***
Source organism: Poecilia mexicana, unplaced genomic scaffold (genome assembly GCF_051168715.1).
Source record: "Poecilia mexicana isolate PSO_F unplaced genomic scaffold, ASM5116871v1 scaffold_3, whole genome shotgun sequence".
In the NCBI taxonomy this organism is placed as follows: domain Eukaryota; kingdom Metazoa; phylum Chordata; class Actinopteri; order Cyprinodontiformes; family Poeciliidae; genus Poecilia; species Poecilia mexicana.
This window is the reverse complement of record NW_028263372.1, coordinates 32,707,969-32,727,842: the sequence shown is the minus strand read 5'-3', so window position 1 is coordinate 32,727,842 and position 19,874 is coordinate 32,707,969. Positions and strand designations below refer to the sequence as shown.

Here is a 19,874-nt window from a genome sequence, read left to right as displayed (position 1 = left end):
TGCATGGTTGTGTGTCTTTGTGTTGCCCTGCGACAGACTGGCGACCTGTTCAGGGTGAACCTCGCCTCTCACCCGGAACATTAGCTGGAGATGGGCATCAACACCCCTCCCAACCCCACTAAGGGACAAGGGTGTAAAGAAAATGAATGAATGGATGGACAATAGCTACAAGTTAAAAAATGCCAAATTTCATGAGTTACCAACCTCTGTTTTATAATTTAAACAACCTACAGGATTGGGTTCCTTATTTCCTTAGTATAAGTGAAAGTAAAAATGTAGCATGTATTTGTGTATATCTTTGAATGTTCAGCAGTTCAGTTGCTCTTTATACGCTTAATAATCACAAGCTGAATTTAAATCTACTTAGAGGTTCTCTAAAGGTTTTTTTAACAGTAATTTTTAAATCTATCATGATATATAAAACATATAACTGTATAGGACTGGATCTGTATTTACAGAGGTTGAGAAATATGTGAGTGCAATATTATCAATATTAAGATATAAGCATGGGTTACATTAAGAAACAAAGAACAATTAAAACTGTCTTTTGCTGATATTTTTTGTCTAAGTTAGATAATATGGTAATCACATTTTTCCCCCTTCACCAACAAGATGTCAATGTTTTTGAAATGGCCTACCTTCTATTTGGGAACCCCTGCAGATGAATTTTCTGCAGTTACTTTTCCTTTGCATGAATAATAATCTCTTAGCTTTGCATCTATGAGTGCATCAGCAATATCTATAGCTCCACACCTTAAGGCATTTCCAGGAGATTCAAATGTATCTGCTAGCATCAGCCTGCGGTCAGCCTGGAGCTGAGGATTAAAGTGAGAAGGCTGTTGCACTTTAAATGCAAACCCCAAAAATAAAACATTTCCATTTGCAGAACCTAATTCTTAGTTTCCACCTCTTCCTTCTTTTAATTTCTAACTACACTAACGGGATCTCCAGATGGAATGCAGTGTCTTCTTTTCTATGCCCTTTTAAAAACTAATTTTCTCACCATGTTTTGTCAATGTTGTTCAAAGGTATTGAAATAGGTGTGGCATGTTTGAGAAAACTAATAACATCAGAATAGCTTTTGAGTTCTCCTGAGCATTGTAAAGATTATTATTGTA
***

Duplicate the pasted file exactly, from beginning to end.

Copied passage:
Source organism: Poecilia mexicana, unplaced genomic scaffold (genome assembly GCF_051168715.1).
Source record: "Poecilia mexicana isolate PSO_F unplaced genomic scaffold, ASM5116871v1 scaffold_3, whole genome shotgun sequence".
In the NCBI taxonomy this organism is placed as follows: domain Eukaryota; kingdom Metazoa; phylum Chordata; class Actinopteri; order Cyprinodontiformes; family Poeciliidae; genus Poecilia; species Poecilia mexicana.
This window is the reverse complement of record NW_028263372.1, coordinates 32,707,969-32,727,842: the sequence shown is the minus strand read 5'-3', so window position 1 is coordinate 32,727,842 and position 19,874 is coordinate 32,707,969. Positions and strand designations below refer to the sequence as shown.

Here is a 19,874-nt window from a genome sequence, read left to right as displayed (position 1 = left end):
TGCATGGTTGTGTGTCTTTGTGTTGCCCTGCGACAGACTGGCGACCTGTTCAGGGTGAACCTCGCCTCTCACCCGGAACATTAGCTGGAGATGGGCATCAACACCCCTCCCAACCCCACTAAGGGACAAGGGTGTAAAGAAAATGAATGAATGGATGGACAATAGCTACAAGTTAAAAAATGCCAAATTTCATGAGTTACCAACCTCTGTTTTATAATTTAAACAACCTACAGGATTGGGTTCCTTATTTCCTTAGTATAAGTGAAAGTAAAAATGTAGCATGTATTTGTGTATATCTTTGAATGTTCAGCAGTTCAGTTGCTCTTTATACGCTTAATAATCACAAGCTGAATTTAAATCTACTTAGAGGTTCTCTAAAGGTTTTTTTAACAGTAATTTTTAAATCTATCATGATATATAAAACATATAACTGTATAGGACTGGATCTGTATTTACAGAGGTTGAGAAATATGTGAGTGCAATATTATCAATATTAAGATATAAGCATGGGTTACATTAAGAAACAAAGAACAATTAAAACTGTCTTTTGCTGATATTTTTTGTCTAAGTTAGATAATATGGTAATCACATTTTTCCCCCTTCACCAACAAGATGTCAATGTTTTTGAAATGGCCTACCTTCTATTTGGGAACCCCTGCAGATGAATTTTCTGCAGTTACTTTTCCTTTGCATGAATAATAATCTCTTAGCTTTGCATCTATGAGTGCATCAGCAATATCTATAGCTCCACACCTTAAGGCATTTCCAGGAGATTCAAATGTATCTGCTAGCATCAGCCTGCGGTCAGCCTGGAGCTGAGGATTAAAGTGAGAAGGCTGTTGCACTTTAAATGCAAACCCCAAAAATAAAACATTTCCATTTGCAGAACCTAATTCTTAGTTTCCACCTCTTCCTTCTTTTAATTTCTAACTACACTAACGGGATCTCCAGATGGAATGCAGTGTCTTCTTTTCTATGCCCTTTTAAAAACTAATTTTCTCACCATGTTTTGTCAATGTTGTTCAAAGGTATTGAAATAGGTGTGGCATGTTTGAGAAAACTAATAACATCAGAATAGCTTTTGAGTTCTCCTGAGCATTGTAAAGATTATTATTGTA